How you can help overwhelmed drainage systems

GREEN BAY, Wis. (WBAY) - As more rain is anticipated Thursday night into early Friday morning, NEW Water and the City of Green Bay are doing what they can to prepare the pipes to take on even more water.

Street flooding on Main Street in Green Bay. Sept. 11, 2019 (WBAY Photo)

One area known to flood is along the East River, but many areas were underwater Wednesday due to the stressed sewer system.

Stressed sewer pipes prompted messages across social media on Wednesday asking people to hold off running the washing machine or dishwasher.

"Individually there's not a lot that happens from each washing machine, but when you look across our entire 250-mile service area, a lot of people doing a little bit can make a difference," NEW Water executive director Tom Sigmund said.

On average, NEW Water processes about 40 million gallons of water each day, but heavy rains are sending two to three times as much clear water, or clean water, into the system this week.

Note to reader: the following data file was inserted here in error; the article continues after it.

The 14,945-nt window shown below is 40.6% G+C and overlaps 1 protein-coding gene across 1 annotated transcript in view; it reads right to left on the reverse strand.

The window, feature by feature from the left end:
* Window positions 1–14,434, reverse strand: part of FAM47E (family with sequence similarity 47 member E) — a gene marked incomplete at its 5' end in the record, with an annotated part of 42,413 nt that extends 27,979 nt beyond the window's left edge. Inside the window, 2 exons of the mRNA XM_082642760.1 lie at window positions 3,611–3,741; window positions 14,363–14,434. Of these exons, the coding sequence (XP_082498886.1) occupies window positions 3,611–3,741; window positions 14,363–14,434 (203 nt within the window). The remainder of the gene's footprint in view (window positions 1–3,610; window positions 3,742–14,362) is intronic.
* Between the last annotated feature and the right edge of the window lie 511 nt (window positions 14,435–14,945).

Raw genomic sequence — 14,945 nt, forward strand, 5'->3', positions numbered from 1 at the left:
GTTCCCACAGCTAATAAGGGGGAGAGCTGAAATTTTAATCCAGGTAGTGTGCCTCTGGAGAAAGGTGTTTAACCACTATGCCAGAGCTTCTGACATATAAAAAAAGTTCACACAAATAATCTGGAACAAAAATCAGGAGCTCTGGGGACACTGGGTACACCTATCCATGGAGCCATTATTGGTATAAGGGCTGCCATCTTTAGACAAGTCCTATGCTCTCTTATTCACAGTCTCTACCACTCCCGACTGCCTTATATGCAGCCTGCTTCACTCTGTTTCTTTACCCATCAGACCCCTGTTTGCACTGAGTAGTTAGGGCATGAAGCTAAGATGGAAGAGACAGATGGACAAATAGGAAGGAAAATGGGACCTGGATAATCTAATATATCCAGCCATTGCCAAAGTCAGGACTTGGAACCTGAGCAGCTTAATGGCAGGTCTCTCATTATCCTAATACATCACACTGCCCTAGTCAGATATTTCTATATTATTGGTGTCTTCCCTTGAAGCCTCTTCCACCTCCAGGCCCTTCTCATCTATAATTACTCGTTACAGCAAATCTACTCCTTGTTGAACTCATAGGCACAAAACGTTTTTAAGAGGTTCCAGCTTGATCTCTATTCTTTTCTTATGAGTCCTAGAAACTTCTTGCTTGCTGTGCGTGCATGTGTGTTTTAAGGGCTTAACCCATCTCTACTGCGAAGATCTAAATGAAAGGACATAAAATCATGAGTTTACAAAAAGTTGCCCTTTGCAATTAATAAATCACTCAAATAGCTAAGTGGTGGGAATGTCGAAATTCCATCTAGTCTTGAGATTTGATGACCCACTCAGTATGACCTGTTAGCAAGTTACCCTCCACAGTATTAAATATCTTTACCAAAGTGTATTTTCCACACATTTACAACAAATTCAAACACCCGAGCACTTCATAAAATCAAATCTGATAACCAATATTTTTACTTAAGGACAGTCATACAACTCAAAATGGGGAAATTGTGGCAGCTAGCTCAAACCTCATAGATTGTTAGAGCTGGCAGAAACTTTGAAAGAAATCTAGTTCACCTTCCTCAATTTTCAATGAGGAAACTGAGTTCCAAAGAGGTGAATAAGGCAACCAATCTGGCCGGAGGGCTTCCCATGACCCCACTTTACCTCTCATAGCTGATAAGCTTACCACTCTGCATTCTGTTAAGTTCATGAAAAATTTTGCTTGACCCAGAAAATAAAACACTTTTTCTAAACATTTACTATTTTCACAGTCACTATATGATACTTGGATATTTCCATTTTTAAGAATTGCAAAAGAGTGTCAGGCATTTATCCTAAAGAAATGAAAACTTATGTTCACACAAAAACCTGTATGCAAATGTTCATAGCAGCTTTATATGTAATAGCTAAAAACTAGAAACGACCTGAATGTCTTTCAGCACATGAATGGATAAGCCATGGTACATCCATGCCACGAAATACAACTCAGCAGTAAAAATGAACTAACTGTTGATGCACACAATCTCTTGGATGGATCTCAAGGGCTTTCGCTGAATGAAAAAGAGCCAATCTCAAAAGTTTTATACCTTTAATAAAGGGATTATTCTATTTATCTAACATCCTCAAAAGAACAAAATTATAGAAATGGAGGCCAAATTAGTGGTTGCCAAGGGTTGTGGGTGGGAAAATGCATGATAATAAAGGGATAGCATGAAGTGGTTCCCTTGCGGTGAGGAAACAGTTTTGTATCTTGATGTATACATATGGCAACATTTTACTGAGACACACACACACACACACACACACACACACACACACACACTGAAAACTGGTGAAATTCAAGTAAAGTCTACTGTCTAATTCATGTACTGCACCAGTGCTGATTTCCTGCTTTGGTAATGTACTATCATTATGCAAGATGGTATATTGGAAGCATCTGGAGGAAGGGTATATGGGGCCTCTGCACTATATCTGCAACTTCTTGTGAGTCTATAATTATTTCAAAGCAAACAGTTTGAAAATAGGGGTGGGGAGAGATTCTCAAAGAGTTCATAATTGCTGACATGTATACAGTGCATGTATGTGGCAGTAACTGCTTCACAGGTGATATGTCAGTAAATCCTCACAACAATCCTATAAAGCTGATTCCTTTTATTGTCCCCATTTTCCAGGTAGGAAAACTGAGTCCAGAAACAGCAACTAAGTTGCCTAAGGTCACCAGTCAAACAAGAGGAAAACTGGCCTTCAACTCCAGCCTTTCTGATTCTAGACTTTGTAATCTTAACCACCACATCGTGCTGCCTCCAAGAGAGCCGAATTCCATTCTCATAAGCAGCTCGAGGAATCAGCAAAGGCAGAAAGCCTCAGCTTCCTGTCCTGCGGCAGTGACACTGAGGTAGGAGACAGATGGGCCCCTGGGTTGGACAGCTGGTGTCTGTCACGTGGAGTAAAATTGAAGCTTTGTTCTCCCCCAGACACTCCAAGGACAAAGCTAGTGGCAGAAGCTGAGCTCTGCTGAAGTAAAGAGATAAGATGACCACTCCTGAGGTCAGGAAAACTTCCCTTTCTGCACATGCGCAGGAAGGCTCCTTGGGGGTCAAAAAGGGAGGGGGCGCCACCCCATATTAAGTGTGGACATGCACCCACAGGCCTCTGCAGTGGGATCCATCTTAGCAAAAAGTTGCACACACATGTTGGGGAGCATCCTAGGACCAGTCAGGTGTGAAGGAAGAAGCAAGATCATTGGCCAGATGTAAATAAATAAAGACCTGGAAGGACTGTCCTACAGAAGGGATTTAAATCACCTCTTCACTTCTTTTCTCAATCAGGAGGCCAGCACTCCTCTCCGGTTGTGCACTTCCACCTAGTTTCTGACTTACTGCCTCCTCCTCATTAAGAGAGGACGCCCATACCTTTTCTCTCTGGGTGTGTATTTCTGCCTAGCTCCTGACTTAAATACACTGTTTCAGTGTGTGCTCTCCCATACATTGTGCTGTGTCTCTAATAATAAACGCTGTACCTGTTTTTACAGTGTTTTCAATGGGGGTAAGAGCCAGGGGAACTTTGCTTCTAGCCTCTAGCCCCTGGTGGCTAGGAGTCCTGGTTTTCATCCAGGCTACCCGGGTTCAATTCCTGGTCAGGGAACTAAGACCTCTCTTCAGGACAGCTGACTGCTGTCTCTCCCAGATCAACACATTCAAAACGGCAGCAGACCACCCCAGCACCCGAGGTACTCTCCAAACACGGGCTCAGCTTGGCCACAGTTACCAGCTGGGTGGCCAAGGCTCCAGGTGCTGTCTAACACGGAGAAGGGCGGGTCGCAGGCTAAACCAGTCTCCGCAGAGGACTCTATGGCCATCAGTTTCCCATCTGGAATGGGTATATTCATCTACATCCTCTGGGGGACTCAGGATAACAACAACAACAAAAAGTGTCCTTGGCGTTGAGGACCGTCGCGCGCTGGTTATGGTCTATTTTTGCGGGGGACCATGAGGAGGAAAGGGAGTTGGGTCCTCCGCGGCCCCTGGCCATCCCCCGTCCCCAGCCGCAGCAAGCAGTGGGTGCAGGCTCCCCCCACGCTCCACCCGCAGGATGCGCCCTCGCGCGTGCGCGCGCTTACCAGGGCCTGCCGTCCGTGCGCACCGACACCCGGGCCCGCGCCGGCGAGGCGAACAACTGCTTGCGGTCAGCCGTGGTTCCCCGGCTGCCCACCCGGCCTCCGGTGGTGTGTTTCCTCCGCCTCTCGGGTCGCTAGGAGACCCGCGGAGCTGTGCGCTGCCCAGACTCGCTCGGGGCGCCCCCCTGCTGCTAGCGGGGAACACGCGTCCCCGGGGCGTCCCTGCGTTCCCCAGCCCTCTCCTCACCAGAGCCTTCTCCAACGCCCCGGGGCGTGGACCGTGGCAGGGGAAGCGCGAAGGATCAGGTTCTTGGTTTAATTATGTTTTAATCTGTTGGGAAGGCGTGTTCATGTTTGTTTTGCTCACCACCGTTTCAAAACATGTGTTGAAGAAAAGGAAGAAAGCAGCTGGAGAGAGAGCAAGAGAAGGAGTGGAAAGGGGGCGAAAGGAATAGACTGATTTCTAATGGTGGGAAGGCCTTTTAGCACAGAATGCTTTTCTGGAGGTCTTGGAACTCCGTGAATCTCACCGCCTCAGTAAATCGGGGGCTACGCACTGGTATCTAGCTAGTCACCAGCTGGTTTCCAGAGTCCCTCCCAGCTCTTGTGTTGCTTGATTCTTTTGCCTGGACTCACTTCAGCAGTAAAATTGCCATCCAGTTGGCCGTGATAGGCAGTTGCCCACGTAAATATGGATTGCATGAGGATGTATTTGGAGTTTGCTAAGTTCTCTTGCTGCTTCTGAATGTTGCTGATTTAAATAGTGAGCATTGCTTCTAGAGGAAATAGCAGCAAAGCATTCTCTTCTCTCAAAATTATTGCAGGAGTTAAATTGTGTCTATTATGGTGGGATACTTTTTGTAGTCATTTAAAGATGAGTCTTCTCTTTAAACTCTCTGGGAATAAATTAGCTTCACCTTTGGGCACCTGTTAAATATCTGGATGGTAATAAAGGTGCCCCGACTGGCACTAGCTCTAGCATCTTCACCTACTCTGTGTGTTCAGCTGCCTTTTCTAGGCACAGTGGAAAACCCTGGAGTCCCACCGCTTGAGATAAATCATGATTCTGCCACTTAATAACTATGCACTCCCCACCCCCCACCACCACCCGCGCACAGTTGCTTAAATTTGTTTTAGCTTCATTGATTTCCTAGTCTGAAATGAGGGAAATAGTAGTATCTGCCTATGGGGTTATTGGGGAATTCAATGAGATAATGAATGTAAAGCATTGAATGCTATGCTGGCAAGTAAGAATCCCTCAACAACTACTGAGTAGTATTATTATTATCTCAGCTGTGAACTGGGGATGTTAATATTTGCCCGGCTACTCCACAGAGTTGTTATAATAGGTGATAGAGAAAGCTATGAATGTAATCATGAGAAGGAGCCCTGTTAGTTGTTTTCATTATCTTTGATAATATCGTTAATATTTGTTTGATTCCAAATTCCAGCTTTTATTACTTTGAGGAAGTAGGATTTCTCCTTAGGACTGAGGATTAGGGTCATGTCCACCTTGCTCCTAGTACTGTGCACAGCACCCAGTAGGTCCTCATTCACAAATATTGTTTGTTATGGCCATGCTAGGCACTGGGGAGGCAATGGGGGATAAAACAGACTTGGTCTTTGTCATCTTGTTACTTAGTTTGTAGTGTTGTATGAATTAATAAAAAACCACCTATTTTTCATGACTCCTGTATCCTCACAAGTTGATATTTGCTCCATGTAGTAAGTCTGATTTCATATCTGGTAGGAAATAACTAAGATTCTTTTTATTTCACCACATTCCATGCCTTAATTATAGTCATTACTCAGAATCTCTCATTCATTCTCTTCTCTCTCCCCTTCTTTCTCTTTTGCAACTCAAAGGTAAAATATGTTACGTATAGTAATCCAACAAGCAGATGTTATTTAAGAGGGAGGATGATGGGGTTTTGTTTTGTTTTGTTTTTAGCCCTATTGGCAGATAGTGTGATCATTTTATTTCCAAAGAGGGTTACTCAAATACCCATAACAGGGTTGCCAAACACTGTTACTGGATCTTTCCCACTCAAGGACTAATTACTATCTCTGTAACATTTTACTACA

"So the difference between 40 and [90 or 135 million gallons] is all clear water, so that's water that shouldn't be coming into the system," Sigmund said.

There are steps you can take to keep excess water out of the sanitation system.

"The main thing at this point is to make sure there's not a source of clear water coming into the sewer that shouldn't be there, such as sump pump discharge or foundation drains. Those are prohibited," Sigmund said.

As people take preventive steps, the city is taking proactive steps.

"There are some areas around the city where we have mitigated some high water issues by helping sandbag," Chris Pirlot, Green Bay operations manager, said.

"So we have to maintain lift stations and make sure everything is working," Pirlot continued. "There are some low lying areas of the city that you can build as many storm sewers that you need, but there's always the potential for standing water."

A reminder, if you do come upon standing water in a roadway, turn around. It's better not to drive through. Especially at night, the water's depth and speed can be deceiving.



 
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